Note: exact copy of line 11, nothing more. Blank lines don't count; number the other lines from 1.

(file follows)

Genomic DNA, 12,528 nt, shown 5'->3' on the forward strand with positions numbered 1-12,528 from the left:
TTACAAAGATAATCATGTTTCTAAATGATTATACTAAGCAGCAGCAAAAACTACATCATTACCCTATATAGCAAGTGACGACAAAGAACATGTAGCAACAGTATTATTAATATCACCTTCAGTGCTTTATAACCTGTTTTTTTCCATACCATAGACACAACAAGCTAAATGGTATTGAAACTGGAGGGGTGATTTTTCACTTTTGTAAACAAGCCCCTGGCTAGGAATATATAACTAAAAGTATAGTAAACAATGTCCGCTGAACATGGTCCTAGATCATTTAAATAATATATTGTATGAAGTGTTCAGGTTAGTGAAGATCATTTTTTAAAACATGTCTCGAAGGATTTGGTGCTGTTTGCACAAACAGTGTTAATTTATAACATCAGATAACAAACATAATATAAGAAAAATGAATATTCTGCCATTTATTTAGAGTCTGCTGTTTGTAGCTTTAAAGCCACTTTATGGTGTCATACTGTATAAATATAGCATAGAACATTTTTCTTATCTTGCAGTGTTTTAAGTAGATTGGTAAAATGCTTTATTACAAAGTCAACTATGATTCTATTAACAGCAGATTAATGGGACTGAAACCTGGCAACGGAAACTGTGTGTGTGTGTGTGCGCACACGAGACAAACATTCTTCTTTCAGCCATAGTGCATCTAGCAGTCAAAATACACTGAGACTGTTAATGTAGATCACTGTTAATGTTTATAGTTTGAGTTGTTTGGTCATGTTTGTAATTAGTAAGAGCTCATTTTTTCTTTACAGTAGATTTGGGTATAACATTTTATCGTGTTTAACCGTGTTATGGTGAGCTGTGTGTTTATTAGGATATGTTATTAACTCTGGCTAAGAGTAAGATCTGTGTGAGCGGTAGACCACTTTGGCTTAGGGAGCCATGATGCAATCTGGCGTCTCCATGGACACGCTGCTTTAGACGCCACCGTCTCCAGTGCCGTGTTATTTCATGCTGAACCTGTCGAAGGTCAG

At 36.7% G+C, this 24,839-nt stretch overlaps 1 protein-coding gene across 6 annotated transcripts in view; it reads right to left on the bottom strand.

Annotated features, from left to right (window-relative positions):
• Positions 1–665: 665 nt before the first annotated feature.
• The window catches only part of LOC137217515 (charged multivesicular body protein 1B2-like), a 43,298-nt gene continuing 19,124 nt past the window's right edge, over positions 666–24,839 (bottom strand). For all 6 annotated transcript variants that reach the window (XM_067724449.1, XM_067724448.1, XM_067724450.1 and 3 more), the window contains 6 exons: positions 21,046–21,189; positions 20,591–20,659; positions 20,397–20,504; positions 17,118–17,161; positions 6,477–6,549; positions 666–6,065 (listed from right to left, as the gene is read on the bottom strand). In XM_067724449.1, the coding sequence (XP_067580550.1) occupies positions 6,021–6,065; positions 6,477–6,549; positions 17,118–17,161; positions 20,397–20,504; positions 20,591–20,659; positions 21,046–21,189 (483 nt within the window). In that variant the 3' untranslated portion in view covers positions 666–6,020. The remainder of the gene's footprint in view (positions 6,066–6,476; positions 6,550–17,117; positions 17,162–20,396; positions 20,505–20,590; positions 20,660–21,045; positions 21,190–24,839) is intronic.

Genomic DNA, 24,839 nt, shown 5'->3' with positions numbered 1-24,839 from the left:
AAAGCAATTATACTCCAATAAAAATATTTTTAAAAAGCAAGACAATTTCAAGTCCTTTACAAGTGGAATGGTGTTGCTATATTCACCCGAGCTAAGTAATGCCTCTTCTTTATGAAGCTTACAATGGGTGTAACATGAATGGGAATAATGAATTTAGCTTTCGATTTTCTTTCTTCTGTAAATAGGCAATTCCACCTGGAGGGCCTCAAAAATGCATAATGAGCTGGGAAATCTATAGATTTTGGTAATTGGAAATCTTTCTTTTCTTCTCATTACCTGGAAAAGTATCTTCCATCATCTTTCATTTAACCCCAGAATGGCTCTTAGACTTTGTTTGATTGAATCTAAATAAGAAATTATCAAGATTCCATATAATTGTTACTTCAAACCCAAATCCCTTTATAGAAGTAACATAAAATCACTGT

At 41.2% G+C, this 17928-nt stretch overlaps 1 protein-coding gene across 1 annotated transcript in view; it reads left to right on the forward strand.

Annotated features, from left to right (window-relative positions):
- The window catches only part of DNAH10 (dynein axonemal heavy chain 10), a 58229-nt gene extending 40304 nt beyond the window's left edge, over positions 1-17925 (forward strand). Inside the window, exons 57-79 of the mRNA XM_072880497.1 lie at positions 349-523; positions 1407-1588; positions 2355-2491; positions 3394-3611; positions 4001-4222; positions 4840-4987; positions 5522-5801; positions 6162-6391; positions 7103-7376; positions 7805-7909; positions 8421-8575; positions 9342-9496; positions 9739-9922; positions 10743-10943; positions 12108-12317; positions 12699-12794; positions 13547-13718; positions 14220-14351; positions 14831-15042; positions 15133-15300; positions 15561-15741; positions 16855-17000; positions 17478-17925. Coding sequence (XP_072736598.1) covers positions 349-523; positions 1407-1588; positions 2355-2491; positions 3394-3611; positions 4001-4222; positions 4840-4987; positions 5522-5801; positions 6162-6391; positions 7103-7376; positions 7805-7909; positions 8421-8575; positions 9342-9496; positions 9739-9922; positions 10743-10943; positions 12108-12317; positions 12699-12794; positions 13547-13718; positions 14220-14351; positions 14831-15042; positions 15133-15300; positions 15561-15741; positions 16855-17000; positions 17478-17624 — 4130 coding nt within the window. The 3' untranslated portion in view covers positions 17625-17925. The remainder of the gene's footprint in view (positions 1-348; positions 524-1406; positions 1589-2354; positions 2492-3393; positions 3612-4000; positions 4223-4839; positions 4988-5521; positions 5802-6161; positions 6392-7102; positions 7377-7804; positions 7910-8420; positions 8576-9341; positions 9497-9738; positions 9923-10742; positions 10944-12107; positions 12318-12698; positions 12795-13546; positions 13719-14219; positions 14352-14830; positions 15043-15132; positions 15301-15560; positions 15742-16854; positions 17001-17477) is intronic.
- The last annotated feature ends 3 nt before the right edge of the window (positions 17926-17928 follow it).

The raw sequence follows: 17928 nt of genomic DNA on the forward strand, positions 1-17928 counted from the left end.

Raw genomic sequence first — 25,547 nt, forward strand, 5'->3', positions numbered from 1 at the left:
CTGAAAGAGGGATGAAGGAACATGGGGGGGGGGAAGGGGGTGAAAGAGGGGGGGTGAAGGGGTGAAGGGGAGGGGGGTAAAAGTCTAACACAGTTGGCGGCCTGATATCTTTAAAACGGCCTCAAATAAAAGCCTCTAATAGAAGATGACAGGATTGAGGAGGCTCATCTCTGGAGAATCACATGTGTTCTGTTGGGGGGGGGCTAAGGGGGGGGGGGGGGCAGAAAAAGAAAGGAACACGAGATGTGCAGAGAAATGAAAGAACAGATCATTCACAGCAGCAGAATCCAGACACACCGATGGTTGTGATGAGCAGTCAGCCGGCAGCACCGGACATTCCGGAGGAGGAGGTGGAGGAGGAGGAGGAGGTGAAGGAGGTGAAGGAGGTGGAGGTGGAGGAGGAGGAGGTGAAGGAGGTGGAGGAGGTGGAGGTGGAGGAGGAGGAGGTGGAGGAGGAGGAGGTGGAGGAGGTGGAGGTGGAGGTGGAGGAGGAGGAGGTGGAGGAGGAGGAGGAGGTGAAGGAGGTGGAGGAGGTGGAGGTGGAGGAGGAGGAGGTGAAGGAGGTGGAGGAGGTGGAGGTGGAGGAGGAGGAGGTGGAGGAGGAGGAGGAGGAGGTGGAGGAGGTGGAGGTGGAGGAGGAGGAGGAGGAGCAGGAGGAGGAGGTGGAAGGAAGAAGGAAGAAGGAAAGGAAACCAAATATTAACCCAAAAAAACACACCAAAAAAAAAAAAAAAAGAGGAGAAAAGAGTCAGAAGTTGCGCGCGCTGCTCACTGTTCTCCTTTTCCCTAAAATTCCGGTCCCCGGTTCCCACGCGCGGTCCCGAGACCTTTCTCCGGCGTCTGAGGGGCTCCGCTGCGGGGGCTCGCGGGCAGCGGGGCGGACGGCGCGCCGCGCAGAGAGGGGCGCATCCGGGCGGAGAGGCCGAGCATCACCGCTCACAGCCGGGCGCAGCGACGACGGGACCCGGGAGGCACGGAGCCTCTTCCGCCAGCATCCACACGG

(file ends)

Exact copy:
- The window catches only part of DNAH10 (dynein axonemal heavy chain 10), a 58229-nt gene extending 40304 nt beyond the window's left edge, over positions 1-17925 (forward strand). Inside the window, exons 57-79 of the mRNA XM_072880497.1 lie at positions 349-523; positions 1407-1588; positions 2355-2491; positions 3394-3611; positions 4001-4222; positions 4840-4987; positions 5522-5801; positions 6162-6391; positions 7103-7376; positions 7805-7909; positions 8421-8575; positions 9342-9496; positions 9739-9922; positions 10743-10943; positions 12108-12317; positions 12699-12794; positions 13547-13718; positions 14220-14351; positions 14831-15042; positions 15133-15300; positions 15561-15741; positions 16855-17000; positions 17478-17925. Coding sequence (XP_072736598.1) covers positions 349-523; positions 1407-1588; positions 2355-2491; positions 3394-3611; positions 4001-4222; positions 4840-4987; positions 5522-5801; positions 6162-6391; positions 7103-7376; positions 7805-7909; positions 8421-8575; positions 9342-9496; positions 9739-9922; positions 10743-10943; positions 12108-12317; positions 12699-12794; positions 13547-13718; positions 14220-14351; positions 14831-15042; positions 15133-15300; positions 15561-15741; positions 16855-17000; positions 17478-17624 — 4130 coding nt within the window. The 3' untranslated portion in view covers positions 17625-17925. The remainder of the gene's footprint in view (positions 1-348; positions 524-1406; positions 1589-2354; positions 2492-3393; positions 3612-4000; positions 4223-4839; positions 4988-5521; positions 5802-6161; positions 6392-7102; positions 7377-7804; positions 7910-8420; positions 8576-9341; positions 9497-9738; positions 9923-10742; positions 10944-12107; positions 12318-12698; positions 12795-13546; positions 13719-14219; positions 14352-14830; positions 15043-15132; positions 15301-15560; positions 15742-16854; positions 17001-17477) is intronic.